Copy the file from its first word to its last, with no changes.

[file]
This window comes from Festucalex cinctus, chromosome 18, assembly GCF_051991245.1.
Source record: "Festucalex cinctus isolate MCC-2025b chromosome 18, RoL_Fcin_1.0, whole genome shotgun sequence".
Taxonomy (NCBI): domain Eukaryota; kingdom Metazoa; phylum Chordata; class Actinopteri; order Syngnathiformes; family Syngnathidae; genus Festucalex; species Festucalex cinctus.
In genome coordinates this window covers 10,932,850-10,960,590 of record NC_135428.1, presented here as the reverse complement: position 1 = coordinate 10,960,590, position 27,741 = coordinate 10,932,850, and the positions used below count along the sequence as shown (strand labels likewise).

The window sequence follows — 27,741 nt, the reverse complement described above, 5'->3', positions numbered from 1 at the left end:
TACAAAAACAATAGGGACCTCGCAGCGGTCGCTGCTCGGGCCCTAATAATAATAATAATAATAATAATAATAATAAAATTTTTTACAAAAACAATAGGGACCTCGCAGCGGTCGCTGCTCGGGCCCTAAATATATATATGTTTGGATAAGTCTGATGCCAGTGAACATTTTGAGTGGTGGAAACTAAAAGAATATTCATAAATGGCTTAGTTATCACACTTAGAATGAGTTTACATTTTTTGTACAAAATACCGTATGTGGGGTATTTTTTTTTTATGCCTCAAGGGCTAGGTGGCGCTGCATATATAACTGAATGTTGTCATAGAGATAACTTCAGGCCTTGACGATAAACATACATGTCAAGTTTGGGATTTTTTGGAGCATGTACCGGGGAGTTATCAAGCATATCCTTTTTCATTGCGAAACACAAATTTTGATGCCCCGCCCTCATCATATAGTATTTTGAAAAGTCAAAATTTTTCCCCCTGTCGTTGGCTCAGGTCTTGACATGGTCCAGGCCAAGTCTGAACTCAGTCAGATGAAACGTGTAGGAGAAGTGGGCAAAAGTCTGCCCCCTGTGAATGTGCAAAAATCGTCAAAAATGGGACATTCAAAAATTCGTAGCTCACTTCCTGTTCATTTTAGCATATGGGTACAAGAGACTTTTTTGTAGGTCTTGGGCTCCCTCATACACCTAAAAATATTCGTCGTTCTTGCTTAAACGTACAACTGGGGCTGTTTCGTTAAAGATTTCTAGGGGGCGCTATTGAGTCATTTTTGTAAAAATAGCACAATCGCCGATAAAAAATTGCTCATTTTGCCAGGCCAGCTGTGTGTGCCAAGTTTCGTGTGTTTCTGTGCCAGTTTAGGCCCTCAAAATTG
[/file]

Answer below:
This window comes from Festucalex cinctus, chromosome 18, assembly GCF_051991245.1.
Source record: "Festucalex cinctus isolate MCC-2025b chromosome 18, RoL_Fcin_1.0, whole genome shotgun sequence".
Taxonomy (NCBI): domain Eukaryota; kingdom Metazoa; phylum Chordata; class Actinopteri; order Syngnathiformes; family Syngnathidae; genus Festucalex; species Festucalex cinctus.
In genome coordinates this window covers 10,932,850-10,960,590 of record NC_135428.1, presented here as the reverse complement: position 1 = coordinate 10,960,590, position 27,741 = coordinate 10,932,850, and the positions used below count along the sequence as shown (strand labels likewise).

The window sequence follows — 27,741 nt, the reverse complement described above, 5'->3', positions numbered from 1 at the left end:
TACAAAAACAATAGGGACCTCGCAGCGGTCGCTGCTCGGGCCCTAATAATAATAATAATAATAATAATAATAATAAAATTTTTTACAAAAACAATAGGGACCTCGCAGCGGTCGCTGCTCGGGCCCTAAATATATATATGTTTGGATAAGTCTGATGCCAGTGAACATTTTGAGTGGTGGAAACTAAAAGAATATTCATAAATGGCTTAGTTATCACACTTAGAATGAGTTTACATTTTTTGTACAAAATACCGTATGTGGGGTATTTTTTTTTTATGCCTCAAGGGCTAGGTGGCGCTGCATATATAACTGAATGTTGTCATAGAGATAACTTCAGGCCTTGACGATAAACATACATGTCAAGTTTGGGATTTTTTGGAGCATGTACCGGGGAGTTATCAAGCATATCCTTTTTCATTGCGAAACACAAATTTTGATGCCCCGCCCTCATCATATAGTATTTTGAAAAGTCAAAATTTTTCCCCCTGTCGTTGGCTCAGGTCTTGACATGGTCCAGGCCAAGTCTGAACTCAGTCAGATGAAACGTGTAGGAGAAGTGGGCAAAAGTCTGCCCCCTGTGAATGTGCAAAAATCGTCAAAAATGGGACATTCAAAAATTCGTAGCTCACTTCCTGTTCATTTTAGCATATGGGTACAAGAGACTTTTTTGTAGGTCTTGGGCTCCCTCATACACCTAAAAATATTCGTCGTTCTTGCTTAAACGTACAACTGGGGCTGTTTCGTTAAAGATTTCTAGGGGGCGCTATTGAGTCATTTTTGTAAAAATAGCACAATCGCCGATAAAAAATTGCTCATTTTGCCAGGCCAGCTGTGTGTGCCAAGTTTCGTGTGTTTCTGTGCCAGTTTAGGCCCTCAAAATTG